“Vibrant seasonal dishes featuring wild and foraged ingredients” - AA Inspector
Our Inspector's view
The lush Wye Valley setting of The Whitebrook is also the source of a good deal of the produce found on the menu, such is chef-patron Chris Harrod’s passion for the food on his doorstep. This whitewashed former drovers’ inn, now a comfortable restaurant with rooms, seems to fit organically into its environment, in a wonderfully secluded location very much off the beaten track. It’s an unpretentious and relaxing setting for the vibrant, dynamic cooking. There is real vitality to each of the nine courses of the seasonally changing menu – with dishes often incorporating foraged and wild foods. Wye Valley asparagus cooked over pine embers is a delightfully elegant spring starter, served with hogweed, hedgerow pickings and Tintern mead sauce. Mains might include a superb dish of Ryeland lamb, making brilliant use of different cuts – loin, shoulder, belly and liver, accompanied by young leeks, chicken of the wood mushrooms, elephant garlic, turnips and orache. The wine list includes bottles from organic and biodynamic growers.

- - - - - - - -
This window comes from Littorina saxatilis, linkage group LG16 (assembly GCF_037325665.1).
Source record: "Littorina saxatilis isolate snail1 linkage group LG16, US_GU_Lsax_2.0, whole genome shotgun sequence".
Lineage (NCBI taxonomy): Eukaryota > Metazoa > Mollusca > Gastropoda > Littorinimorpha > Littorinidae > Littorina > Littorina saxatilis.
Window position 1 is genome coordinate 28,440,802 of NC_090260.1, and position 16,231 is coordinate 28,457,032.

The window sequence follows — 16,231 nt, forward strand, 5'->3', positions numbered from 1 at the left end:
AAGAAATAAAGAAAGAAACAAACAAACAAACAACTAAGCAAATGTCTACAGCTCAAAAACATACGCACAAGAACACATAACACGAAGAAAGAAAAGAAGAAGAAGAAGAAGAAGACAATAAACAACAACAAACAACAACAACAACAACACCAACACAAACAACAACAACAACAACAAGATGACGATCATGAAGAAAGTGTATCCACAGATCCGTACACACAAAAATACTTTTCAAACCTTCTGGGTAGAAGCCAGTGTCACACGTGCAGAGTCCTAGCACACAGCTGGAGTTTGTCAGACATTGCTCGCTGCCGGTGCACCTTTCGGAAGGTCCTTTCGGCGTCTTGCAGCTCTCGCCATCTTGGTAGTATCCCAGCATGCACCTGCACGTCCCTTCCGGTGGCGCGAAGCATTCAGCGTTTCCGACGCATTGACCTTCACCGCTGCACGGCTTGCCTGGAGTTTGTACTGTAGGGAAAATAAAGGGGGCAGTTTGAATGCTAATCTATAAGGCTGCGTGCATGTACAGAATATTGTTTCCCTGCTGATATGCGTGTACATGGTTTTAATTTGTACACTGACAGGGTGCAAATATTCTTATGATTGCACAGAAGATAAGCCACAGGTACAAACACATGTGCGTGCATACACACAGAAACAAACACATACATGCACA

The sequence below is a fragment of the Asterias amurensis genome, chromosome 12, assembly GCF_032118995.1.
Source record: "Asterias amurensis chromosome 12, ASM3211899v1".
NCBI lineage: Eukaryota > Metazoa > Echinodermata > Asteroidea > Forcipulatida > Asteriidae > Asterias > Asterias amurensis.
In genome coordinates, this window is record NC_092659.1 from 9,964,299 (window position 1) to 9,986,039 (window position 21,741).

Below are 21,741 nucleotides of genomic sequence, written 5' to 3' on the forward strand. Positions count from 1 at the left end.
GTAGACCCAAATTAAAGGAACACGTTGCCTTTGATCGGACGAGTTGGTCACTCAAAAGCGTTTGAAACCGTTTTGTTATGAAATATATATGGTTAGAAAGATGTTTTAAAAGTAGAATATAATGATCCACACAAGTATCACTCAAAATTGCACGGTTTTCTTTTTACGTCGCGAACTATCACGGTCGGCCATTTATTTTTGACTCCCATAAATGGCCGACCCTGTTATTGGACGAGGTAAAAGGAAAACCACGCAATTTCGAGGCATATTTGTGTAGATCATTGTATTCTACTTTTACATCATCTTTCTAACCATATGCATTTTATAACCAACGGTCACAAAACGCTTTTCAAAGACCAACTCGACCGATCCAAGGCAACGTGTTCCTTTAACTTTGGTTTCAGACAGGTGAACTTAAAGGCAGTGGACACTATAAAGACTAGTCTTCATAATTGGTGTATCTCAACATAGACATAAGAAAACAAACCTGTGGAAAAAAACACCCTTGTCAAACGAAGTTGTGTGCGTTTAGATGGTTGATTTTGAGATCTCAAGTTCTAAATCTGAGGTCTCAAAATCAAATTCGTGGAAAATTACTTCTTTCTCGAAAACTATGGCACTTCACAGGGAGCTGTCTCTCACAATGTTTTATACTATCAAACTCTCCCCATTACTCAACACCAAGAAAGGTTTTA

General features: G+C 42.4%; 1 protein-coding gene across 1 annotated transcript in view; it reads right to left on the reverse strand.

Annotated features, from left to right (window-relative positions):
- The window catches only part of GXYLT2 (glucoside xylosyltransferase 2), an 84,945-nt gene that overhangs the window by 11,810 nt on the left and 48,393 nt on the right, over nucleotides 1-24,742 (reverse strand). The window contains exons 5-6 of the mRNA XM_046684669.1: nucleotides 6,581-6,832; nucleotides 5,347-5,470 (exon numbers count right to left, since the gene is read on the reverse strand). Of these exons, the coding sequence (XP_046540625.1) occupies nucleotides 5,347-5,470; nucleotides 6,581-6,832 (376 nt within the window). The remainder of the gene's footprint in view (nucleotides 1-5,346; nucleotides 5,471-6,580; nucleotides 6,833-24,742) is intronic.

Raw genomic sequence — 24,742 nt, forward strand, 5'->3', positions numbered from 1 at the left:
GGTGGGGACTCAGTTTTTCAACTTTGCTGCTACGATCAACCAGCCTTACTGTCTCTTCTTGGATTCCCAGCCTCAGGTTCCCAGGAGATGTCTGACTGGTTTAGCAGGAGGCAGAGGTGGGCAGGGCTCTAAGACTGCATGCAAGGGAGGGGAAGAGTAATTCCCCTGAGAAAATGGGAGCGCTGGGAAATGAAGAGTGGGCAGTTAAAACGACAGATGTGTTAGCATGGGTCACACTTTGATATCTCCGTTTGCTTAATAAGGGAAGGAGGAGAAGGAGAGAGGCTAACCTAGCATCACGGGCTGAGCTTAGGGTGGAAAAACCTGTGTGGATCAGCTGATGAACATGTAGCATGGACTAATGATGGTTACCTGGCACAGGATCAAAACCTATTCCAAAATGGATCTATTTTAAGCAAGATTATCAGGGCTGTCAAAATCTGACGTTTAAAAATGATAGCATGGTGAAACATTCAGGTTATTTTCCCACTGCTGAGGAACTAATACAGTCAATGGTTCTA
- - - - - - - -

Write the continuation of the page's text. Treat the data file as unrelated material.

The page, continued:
Facilities – at a glance
Credit cards accepted
- Seats: 26
- On-site parking available
- Wheelchair accessible
- Steps for wheelchair: 6
- Assist dogs welcome
- Closed: Monday, Tuesday, Wednesday, 2 weeks January
- Wines under £30: 10
- Wines over £30: 145
- Wines by the glass: 10
- Cuisine style: Modern British, French
- Vegetarian menu
Also in the area
About the area
In their bid to control the borderlands of Monmouthshire – also known as the Marches – the Normans built a triangle of castles: Grosmont, Skenfrith and White. At first, they were simple wooden structures strengthened by earthworks, but when the lively Welsh refused to stop attacking them, it was decided more permanent fortresses were needed. All three are worth a visit and the views from the battlements at White Castle over the surrounding countryside to the Black Mountains are stunning, as is all the scenery in this area – consisting of a patchwork of low hills, hidden valleys, fields criss-crossed with hedgerows and small belts of woodland.
Monmouth itself makes a great base to explore the beautiful Wye Valley, as well as being known as the home of Rockfield Studios, where Queen recorded Bohemian Rhapsody in 1975. The largest town in the county, Abergavenny is creating a name for itself as the foodie capital of the Usk Valley, and has held a weekly cattle market on the same site since 1863. Its location just six miles from the English border means it’s often described as the ‘gateway to Wales’.
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